When I Saw the Animal is a delightful collection of short stories and whatever the length, Bernard Cohen’s focus is the human condition.
Bernard Cohen's When I Saw the Animal.
When I Saw the Animal is a delightful collection of short stories – stories that traverse a dozen or so pages to running for just a sentence or two. Whatever the length, Bernard Cohen’s focus is the human condition. So there are stories about family interactions, stories about miscommunication, stories of introspection, snippets of overheard conversations, speculations about other passengers on public transport, and personal musings.
To say Cohen is a man of few words is not to belittle his extensive output. Rather, it is to point out that he needs only a few words to brilliantly evoke a mood or moment: ‘The neighbours’ voices produce the occasional word, hers hectoring, constant and angry; his is almost inaudible, but goading nonetheless.’
Some of the stories are both funny and sad, including a charming love story. But all the stories, regardless of theme, tell us something about ourselves and our friends and relations, from the way we deal with conflict and misunderstandings to how easy it is to deceive others – or ourselves.
Cohen’s writing style makes for easy reading, except perhaps when a language unknown to the reader is invoked for effect. And the elegance of his writing is such that a few of his stories could be described as poetry. Reading Cohen’s stories a second time around reveals nuances missed the first time, as some of Cohen’s writing, for all its readability, swirls with undercurrents.
Some parents with more than one child strive hard not to have favourites; or, if they do, they try to hide their preference. Whether a similar protocol should apply to reviewers of short stories is open to debate. Having said that, one of my favourite stories is ‘Noiseless’. It is written as a stream of consciousness by a man very angry with his lawyer for not delivering a desired outcome. As he works himself up about perceived injustices, things go from bad to worse and yet culminate in a remarkably satisfying conclusion.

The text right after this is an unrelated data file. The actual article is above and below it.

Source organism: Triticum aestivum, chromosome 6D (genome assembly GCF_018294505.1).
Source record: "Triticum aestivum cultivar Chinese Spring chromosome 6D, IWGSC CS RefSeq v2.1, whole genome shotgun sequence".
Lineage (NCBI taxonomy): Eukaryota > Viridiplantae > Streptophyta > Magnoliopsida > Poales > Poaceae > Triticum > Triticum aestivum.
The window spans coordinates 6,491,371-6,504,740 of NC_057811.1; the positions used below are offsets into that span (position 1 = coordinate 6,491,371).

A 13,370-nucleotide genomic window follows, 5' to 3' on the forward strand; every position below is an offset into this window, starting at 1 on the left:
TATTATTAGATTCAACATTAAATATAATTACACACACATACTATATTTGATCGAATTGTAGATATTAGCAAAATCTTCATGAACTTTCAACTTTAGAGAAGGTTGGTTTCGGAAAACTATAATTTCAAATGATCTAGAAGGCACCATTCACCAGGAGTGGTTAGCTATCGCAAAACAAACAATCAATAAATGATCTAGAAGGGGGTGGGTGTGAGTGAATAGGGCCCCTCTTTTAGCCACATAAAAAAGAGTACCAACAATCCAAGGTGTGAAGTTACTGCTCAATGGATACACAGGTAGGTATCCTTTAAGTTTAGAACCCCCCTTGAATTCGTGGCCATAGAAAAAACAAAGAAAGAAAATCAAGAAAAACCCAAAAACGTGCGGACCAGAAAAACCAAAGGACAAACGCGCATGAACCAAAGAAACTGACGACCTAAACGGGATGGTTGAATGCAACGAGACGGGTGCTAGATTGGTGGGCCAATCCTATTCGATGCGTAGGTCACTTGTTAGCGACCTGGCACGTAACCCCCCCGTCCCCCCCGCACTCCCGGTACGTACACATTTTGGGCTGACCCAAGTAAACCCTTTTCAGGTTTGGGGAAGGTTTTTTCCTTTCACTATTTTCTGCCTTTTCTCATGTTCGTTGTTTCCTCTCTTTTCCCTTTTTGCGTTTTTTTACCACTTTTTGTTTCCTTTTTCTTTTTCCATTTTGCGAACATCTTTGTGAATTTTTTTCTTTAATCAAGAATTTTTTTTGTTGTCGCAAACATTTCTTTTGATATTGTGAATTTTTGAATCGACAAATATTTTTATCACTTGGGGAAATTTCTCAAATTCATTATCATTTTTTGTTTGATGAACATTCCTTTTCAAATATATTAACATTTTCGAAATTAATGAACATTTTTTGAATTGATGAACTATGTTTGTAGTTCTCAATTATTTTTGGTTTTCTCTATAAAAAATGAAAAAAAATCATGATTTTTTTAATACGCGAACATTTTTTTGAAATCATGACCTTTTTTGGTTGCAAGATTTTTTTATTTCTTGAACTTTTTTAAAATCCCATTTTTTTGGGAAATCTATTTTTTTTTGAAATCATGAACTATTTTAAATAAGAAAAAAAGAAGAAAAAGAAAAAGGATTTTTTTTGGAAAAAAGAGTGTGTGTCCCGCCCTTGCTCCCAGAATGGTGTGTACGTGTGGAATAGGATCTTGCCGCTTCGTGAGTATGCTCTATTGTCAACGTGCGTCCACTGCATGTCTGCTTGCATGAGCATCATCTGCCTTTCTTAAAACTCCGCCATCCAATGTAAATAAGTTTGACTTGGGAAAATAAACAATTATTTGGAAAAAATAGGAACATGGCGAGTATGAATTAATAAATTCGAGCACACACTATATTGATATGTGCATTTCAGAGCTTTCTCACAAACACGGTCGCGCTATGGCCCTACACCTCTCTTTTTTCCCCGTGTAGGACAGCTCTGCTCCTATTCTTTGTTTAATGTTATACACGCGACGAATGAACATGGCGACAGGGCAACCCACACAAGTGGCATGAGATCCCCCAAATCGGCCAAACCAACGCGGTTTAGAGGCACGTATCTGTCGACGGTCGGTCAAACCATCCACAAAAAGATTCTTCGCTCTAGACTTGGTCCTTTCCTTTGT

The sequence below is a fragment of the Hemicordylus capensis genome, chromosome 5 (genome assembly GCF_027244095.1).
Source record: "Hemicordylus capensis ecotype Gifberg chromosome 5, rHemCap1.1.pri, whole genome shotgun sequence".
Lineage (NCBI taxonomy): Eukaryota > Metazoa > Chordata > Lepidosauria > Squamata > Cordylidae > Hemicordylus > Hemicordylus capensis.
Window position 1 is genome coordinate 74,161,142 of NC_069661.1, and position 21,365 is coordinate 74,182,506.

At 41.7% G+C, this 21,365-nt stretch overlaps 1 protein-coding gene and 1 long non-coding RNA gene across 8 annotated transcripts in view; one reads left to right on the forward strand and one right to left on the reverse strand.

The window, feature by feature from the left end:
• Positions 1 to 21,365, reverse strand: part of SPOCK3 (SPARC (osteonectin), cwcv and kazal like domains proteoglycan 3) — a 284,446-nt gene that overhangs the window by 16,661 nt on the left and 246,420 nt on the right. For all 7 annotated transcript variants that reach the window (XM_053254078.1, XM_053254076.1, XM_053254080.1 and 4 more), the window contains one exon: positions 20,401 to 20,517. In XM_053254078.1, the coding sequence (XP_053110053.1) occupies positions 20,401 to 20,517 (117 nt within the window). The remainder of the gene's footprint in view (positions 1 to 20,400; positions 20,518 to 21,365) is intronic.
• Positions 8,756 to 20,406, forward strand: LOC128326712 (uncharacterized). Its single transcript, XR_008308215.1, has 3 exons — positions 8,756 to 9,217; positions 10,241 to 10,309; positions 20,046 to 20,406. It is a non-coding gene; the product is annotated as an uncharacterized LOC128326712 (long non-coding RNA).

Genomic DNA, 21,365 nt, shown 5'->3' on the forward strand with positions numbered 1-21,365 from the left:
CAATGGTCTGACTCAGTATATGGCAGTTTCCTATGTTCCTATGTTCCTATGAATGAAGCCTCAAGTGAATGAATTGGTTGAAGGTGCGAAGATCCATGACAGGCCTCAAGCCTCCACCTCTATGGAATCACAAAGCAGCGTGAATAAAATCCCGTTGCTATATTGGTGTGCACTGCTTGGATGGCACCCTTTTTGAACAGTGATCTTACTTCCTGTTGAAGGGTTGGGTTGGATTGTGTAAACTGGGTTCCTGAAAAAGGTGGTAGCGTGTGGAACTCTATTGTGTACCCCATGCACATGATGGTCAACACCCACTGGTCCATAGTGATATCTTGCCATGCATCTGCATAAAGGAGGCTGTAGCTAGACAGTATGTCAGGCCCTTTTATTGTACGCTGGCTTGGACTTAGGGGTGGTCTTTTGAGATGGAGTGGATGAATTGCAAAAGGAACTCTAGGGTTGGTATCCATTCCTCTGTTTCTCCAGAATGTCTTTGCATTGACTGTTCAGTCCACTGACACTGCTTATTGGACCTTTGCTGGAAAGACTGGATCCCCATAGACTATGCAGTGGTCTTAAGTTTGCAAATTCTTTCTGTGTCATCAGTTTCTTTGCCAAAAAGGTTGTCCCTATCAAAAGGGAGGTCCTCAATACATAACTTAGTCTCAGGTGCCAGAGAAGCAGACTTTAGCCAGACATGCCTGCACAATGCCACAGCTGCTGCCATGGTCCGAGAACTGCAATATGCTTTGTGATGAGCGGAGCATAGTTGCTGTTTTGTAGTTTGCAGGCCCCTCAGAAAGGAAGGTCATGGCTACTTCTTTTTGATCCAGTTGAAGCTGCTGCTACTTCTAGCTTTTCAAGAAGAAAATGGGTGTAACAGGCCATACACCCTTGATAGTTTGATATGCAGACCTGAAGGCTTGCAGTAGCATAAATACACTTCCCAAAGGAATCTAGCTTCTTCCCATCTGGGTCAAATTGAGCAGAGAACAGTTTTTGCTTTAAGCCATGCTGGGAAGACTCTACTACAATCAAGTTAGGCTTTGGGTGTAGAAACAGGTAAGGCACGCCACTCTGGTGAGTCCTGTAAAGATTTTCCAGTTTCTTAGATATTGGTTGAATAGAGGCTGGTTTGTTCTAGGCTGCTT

Another favourite is ‘Conversations with Robots’ in which the robot is a ‘cyber-Rogerian therapybot’ acting in a most irritating manner that mimics a human therapist to perfection. Then there are the very short pieces referred to in the index as ‘Short Twos’. Here is one of them: ‘She squeezed him and squeezed him until he was quite outfuriated.’
Cohen is justifiably well known for his popular writing workshops for young people. Reading these stories is enough to make any aspiring writer wish to be young enough to attend one of these workshops, where I imagine one would greatly benefit from the wisdom, insight and humour that characterise his short stories.
4 ½ stars ★★★★☆
When I Saw the Animal
Author: Bernard Cohen
AUD $ 22.95
Category: Fiction, UQP Short Stories Series
Release Date: 17/09/2018
ISBN: 978 0 7022 6021 6
First published on
What the stars mean?
- Five stars: Exceptional, unforgettable, a must see
- Four and a half stars: Excellent, definitely worth seeing
- Four stars: Accomplished and engrossing but not the best of its kind
- Three and a half stars: Good, clever, well made, but not brilliant
- Three stars: Solid, enjoyable, but unremarkable or flawed
- Two and half stars: Neither good nor bad, just adequate
- Two stars: Not without its moments, but ultimately unsuccessful
- One star: Awful, to be avoided
- Zero stars: Genuinely dreadful, bad on every level